A Writer's Guide to NaNoWriMo- Part 2!

Yesterday I posted part one of my Writer’s Guide to NaNoWriMo. This is something that I am sharing with my fellow WriMos in the USA:: New York:: Oswego region and I figured I would share it with all of you on the interwebs as well!

boundlessnovelbanner50k!!! That’s a lot of writing! What if I get writer’s block?

We all get writer’s block from time to time, but there are a few things you can do!

  • Get your handy-dandy plot ninjas, pluck one out of there and try to work it in to your novel!
  • Start a new, completely unrelated scene or chapter or change points of view, you can always fill in the gaps or change things if you decide to revise!
  • Take a break and go for a walk— you’d be surprised how much this helps. It gets your blood pumping, and you can think about your novel (or completely unrelated things) for a little while before going back to write.
  • Look online— there are plenty of resources to help you!

 

Should I plan out my whole story?

nanowrimo-nov03-2012

www.nanotoons.net

If you want to! Plotters outline or plan out aspects of their story before writing— some in a lot of detail, others in little. Pantsers fly by the seat of their pants and just write whatever comes to mind. Plantsers are some combination of the two.

You can do whatever you feel is right for you!

To Pants or to Plan (that is the question)

What do I need to do to participate?

  • Go to NaNoWriMo.org, sign up and create your novel
    • Select a home region to get updates and pep talks from your local pals!
    • Get something to write on or with and get writing!

But I get so distracted!!!

Try to get into a writing routine before NaNoWriMo. If you can’t do it before the month starts, try to go somewhere with little to no distractions. I have my craft room in my house. It doesn’t have a TV and other than yarn in it, it’s pretty damn empty. Coffee shops are great for writing, but sometimes other people’s conversations (which can be great for inspiration) can distract me– or I find myself singing along to the song on the radio instead of writing.

Try to create a distraction-free zone for yourself when you sit down to do your writing for the day.

Word Wars and Word Sprints are great for keeping your focus on your writing as well– they put the pressure on to get words on paper.

I’ve never written a novel before though!

So what! You want to right? Do it then :).

 

Here are some posts to help you along the way!

NaNo Prep- Brainstorming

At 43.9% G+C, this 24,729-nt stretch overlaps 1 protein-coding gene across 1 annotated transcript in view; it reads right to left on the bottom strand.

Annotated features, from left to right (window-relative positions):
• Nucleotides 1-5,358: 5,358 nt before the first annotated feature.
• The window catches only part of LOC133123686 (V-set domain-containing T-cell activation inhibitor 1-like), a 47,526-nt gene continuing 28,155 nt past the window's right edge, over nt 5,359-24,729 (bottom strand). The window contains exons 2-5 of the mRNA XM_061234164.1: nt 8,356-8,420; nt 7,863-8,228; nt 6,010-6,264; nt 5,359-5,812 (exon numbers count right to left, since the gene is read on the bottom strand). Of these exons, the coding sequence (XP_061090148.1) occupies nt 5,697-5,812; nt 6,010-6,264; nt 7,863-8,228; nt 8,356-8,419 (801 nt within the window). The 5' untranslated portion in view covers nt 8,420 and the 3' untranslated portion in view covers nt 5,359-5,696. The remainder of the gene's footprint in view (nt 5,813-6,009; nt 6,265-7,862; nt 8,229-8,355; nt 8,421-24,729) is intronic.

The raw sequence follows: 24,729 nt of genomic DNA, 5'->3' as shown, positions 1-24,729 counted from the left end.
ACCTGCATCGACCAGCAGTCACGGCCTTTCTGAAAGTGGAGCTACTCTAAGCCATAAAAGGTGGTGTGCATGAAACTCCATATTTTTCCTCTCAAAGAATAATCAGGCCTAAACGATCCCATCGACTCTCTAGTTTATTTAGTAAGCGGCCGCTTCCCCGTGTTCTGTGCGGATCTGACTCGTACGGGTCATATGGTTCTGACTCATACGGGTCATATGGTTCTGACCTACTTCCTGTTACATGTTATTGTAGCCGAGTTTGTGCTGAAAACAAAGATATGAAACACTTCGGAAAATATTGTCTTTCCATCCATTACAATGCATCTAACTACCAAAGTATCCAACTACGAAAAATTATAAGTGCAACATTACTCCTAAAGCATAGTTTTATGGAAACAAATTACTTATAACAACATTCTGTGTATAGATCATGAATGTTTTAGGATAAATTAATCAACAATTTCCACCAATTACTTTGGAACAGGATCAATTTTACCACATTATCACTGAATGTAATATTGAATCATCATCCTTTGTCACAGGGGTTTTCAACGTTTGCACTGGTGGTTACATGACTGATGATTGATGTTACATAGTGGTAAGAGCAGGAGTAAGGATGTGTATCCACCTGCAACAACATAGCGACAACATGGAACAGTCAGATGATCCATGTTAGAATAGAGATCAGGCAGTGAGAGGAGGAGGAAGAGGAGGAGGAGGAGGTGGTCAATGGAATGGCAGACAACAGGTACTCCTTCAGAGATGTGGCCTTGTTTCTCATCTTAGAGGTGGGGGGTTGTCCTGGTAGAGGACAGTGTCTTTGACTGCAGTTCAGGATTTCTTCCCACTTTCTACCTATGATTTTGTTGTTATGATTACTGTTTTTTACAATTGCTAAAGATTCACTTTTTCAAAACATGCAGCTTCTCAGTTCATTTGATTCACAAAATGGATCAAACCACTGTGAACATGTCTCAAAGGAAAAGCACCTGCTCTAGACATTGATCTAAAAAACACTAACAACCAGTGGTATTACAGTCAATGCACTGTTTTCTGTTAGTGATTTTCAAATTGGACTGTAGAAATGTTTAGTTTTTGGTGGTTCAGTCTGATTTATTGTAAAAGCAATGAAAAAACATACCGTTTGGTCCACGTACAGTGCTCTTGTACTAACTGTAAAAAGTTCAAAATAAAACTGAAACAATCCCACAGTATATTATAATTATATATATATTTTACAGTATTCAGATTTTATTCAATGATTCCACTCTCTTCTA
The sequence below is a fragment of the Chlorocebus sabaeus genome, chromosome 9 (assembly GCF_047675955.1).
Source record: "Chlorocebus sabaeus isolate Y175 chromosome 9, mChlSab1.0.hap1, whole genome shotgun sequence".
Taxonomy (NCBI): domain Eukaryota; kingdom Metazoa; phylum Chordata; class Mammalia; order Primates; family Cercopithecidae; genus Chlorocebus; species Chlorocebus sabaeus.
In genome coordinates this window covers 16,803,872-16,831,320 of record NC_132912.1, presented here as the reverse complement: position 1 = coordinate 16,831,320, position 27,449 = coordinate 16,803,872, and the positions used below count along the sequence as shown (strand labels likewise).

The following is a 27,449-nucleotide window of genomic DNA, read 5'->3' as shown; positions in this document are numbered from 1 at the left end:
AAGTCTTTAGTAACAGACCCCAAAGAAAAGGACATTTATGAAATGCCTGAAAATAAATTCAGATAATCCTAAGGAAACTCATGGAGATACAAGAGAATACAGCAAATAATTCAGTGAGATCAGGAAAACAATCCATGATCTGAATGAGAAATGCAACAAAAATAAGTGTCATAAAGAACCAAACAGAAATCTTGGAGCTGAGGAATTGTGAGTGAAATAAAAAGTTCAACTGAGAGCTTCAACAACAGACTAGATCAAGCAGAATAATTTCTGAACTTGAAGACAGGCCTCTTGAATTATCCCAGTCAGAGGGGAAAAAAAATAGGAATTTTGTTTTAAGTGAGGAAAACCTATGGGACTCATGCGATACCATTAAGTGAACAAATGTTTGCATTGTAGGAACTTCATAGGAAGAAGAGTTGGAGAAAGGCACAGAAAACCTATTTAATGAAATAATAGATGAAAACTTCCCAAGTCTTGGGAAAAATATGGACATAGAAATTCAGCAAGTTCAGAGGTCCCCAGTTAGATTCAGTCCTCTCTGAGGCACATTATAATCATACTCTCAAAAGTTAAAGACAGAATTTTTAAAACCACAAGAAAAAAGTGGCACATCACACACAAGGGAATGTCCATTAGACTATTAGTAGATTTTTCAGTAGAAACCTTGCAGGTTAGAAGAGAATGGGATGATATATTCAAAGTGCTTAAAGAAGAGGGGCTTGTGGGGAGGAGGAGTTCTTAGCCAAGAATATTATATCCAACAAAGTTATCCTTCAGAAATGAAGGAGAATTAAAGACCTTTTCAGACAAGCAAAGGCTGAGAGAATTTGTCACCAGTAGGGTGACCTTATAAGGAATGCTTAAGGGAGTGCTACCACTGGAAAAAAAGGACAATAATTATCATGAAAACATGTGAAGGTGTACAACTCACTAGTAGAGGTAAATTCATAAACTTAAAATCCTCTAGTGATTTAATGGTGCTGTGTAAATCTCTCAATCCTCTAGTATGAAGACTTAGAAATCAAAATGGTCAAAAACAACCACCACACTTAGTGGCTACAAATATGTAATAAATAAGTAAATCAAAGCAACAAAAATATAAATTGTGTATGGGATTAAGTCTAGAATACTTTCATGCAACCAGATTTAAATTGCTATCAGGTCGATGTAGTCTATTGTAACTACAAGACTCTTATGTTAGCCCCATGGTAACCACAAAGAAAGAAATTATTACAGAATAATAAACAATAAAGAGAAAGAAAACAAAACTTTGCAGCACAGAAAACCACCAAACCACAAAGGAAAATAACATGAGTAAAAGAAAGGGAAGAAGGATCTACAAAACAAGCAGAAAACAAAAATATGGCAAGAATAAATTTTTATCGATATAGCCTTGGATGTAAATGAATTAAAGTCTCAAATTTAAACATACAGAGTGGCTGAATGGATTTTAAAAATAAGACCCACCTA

NaNo Prep- Creating Your Characters

NaNo Prep- Convincing Villains

NaNo Prep- Let’s Talk About Plot!

A Writer's Guide to NaNoWriMo Part 1

As ML for the USA:: New York:: Oswego region, I’ve been trying to put together a Guide to NanoWriMo. I want it to be something informative for the first-time participants, but also something silly and fun for returning writers as well. Here is what I came up with for part one of my Writer’s Guide to NaNoWriMo.

boundlessnovelbanner

www.nanowrimo.org

 

Wecome to our favorite month of the year, National Novel Writing Month (or NaNoWriMo) for short!

What on Earth is NaNoWriMo, you ask?:

A challenge for writers to write an entire novel of 50k words in 1 month.

Is that even possible?:

Yes.

But how? Let me tell you how!

During NaNoWriMo, your challenge is to write 50k words.

Yes, I know that’s a lot, but look at it this way:

http://nanotoons.net/2013/11/01/2013-november-1/

http://nanotoons.net/2013/11/01/2013-november-1/

  • There are 30 days in the month of November
  • 50,000 divided by 30 is 1,667 words a day
    • Now don’t let that scare you away! That is still a lot of words, but you would be surprised how many words an hour of writing a day can produce!

But you’re not alone!!!

The NaNoWriMo community is very supportive! We’re all in this together and one of the great things about participating is that we can help one another.

How can I get 50k written in one month?:

  • NanoKeepCalmWrite every single day, even if you don’t meet your daily word count goal! It helps to look at your daily schedule and find a time that works best for you.
    • If you have to miss a day, try to make up for it as soon as possible, so you don’t fall too far behind.
  • Don’t edit as you write. This is a first draft. Expect that it will be crappy. Just get your story out. Don’t go back and read, it will only hinder your progress going forward.
  • Coffee (and lots of it), for those of you who drink coffee. Tea and cocoa work too J. Just make sure to also drink plenty of water to stay hydrated as well.
  • Find a story that inspires you and that you are excited to write!
  • If you think it will help you, plan out what you are going to write. There are plenty of resources online: brainstorming strategies, character questionnaires, plot story structures, and more.
  • Write with others. Writing is usually a pretty solitary activity, but in our write-ins we will be talking to one another and trying to help each other with our writing.
  • Word sprints and word wars- basically timed spurts of writing where you try to get as many words out as you possibly can. You’d be surprised how much you can write in 10/15/20 minutes.
    • We will do these at our write-ins, but @NaNoWordSprints on Twitter runs these all month long.

OMG are you crazy???

Yep.

What’s in your Writer’s Guide to NaNoWriMo?

Keep a look out for part 2, coming your way tomorrow!